Companies look to teenage girls for product ideas

Kyodo

Teenage girls around the country, often regarded as trendsetters with a strong word-of-mouth network, are increasingly becoming a reliable source of ideas for developing and marketing products in the corporate world.

From building bicycles to designing stationery, more and more businesses are turning to female junior high and high school students for their opinions in hopes of creating hit products.

Some schools are even cooperating with corporations on this, seeing the collaboration as useful hands-on work experience for students and assistance in helping them weigh future career opportunities.

Bridgestone Cycle Co., for example, joined hands with popular teenage girls’ magazine Seventeen to find nine female students ranging from the eighth to 12th grade — so-called reader models who appear regularly in the magazine as trend markers — to take part in developing a limited edition of its new motor-assisted bicycle.

The model was designed both to appeal to that demographic and be practical based on the students’ suggestions.

Despite a decline in overall demand for bicycles in the domestic market due to a shrinking population, motor-assisted models have continued to see growing sales. But their popularity has been concentrated mainly among homemakers and the elderly, prompting Bridgestone to reach out to the teenage girls for ideas on how to win younger customers.

Although only a limited number of the bicycles have been built, Mao Ushiroku, a Bridgestone official in charge of product development, expressed confidence that it will prove popular with its intended target because it incorporates the opinions of junior high and high school students.

Similarly, stationery maker Zebra Co. worked with another magazine targeted at teenage girls, Pichi Lemon, in developing a special limited edition of its popular Sarasa Clip gel ink pen series.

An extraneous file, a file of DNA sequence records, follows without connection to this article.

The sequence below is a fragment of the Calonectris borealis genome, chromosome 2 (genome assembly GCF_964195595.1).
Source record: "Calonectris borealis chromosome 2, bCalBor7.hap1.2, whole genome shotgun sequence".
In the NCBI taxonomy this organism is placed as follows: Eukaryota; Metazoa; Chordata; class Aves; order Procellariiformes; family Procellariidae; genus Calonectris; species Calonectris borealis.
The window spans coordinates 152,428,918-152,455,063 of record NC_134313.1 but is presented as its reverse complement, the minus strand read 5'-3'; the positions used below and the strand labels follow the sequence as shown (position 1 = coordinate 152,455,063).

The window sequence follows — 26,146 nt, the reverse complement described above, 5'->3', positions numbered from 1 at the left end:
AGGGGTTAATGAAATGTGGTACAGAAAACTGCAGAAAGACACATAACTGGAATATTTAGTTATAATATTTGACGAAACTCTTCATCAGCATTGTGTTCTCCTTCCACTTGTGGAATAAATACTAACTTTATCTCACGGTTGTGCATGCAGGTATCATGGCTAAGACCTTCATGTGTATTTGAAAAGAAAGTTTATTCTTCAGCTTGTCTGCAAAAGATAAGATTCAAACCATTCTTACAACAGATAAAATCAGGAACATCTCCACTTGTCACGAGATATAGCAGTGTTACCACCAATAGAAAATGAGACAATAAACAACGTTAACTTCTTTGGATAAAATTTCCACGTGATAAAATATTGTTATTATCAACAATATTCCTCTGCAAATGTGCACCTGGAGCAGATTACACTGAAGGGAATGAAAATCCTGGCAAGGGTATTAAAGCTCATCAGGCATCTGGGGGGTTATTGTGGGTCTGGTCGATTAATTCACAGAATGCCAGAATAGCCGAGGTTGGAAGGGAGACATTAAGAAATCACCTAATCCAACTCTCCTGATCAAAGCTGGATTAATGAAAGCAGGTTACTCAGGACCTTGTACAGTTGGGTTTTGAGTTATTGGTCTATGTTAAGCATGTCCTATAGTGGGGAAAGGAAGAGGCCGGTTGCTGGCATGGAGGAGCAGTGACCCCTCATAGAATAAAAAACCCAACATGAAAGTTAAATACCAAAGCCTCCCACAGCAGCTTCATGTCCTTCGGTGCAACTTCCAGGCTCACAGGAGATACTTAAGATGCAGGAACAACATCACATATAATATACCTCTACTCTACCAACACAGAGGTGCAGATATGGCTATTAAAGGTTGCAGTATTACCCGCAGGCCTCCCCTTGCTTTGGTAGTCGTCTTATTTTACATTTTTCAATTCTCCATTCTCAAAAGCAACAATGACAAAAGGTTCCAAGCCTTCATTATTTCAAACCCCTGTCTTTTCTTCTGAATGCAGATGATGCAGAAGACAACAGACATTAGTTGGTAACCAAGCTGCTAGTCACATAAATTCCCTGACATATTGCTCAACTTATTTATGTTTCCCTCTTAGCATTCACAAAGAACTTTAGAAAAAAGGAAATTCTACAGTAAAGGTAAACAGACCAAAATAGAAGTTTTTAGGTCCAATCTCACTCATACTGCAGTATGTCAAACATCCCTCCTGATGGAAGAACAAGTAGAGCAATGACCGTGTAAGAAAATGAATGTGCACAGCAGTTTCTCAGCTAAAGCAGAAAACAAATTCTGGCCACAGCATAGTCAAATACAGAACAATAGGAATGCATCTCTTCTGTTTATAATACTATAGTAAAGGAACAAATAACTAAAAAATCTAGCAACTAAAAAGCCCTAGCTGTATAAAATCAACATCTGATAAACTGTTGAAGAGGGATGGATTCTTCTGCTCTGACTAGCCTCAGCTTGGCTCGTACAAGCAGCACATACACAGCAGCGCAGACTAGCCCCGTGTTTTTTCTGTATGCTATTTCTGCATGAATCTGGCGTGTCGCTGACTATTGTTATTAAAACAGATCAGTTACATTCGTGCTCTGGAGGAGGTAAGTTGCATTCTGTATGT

Zebra listened to the opinions and suggestions of several of the magazine’s popular reader models, students ranging from eighth to 10th grades, and came up with the new pen, which went on sale in January. Among the eight types launched this time for limited sale, one features mint-scented ink and skull marks dotting its pink barrel.

“The sensitivity of these (female student) models, who are the trend leaders, is worth as much as the opinions of several hundred consumer monitors,” said Kanae Nakamura at Zebra’s product development section.

In hopes of expanding the market for its long-popular Sarasa Clip series to the younger generation, the company is considering using the same approach in turning out more products in the future.

Some schools are meanwhile showing themselves keen to collaborate in product development projects.

Takagi Gakuen Girls’ High School in Yokohama had its students work with Kiyoken Co., maker of Chinese “shumai” dumplings and also headquartered in the city, to design a boxed lunch favored by high school girls.

Last year, 20 students from the school engaged in a similar project with Morinaga Milk Industry Co. to develop a new product for its popular Cheerio ice cream series. In after-school sessions and during summer vacation, the students gathered to discuss product ideas and effective sales channels.

“I enjoyed creating a product from scratch through the joint efforts of so many of my classmates,” said 17-year-old Moeka Araki, a second-year student at Takagi Gakuen who took part in the project.

Akiko Takagi, the school’s director, said these experiences have prompted some students to major in product design after going on to university. “I believe it makes them increasingly aware of their future career paths,” she said.